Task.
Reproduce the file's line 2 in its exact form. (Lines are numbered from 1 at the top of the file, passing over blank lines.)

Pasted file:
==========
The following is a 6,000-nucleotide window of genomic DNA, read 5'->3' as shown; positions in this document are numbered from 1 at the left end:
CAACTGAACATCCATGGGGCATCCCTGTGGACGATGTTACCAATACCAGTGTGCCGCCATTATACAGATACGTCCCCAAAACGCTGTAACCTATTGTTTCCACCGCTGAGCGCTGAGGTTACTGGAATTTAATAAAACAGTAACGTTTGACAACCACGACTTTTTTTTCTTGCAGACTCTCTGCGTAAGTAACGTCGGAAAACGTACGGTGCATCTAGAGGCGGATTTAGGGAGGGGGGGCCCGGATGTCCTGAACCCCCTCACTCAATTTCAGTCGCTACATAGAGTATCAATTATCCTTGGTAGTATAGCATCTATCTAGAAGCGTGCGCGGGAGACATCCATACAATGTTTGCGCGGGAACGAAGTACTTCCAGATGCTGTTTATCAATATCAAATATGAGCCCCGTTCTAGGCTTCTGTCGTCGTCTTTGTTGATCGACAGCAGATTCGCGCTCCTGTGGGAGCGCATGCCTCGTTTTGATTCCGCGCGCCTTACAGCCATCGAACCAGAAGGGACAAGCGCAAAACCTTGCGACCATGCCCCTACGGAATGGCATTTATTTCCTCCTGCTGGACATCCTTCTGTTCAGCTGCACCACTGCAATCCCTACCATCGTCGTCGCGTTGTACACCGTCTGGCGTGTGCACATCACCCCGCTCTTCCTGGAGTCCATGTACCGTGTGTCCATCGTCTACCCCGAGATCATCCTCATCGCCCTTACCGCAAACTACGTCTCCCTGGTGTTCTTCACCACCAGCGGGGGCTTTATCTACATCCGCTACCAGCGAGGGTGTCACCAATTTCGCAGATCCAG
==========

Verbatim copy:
CAACTGAACATCCATGGGGCATCCCTGTGGACGATGTTACCAATACCAGTGTGCCGCCATTATACAGATACGTCCCCAAAACGCTGTAACCTATTGTTTCCACCGCTGAGCGCTGAGGTTACTGGAATTTAATAAAACAGTAACGTTTGACAACCACGACTTTTTTTTCTTGCAGACTCTCTGCGTAAGTAACGTCGGAAAACGTACGGTGCATCTAGAGGCGGATTTAGGGAGGGGGGGCCCGGATGTCCTGAACCCCCTCACTCAATTTCAGTCGCTACATAGAGTATCAATTATCCTTGGTAGTATAGCATCTATCTAGAAGCGTGCGCGGGAGACATCCATACAATGTTTGCGCGGGAACGAAGTACTTCCAGATGCTGTTTATCAATATCAAATATGAGCCCCGTTCTAGGCTTCTGTCGTCGTCTTTGTTGATCGACAGCAGATTCGCGCTCCTGTGGGAGCGCATGCCTCGTTTTGATTCCGCGCGCCTTACAGCCATCGAACCAGAAGGGACAAGCGCAAAACCTTGCGACCATGCCCCTACGGAATGGCATTTATTTCCTCCTGCTGGACATCCTTCTGTTCAGCTGCACCACTGCAATCCCTACCATCGTCGTCGCGTTGTACACCGTCTGGCGTGTGCACATCACCCCGCTCTTCCTGGAGTCCATGTACCGTGTGTCCATCGTCTACCCCGAGATCATCCTCATCGCCCTTACCGCAAACTACGTCTCCCTGGTGTTCTTCACCACCAGCGGGGGCTTTATCTACATCCGCTACCAGCGAGGGTGTCACCAATTTCGCAGATCCAG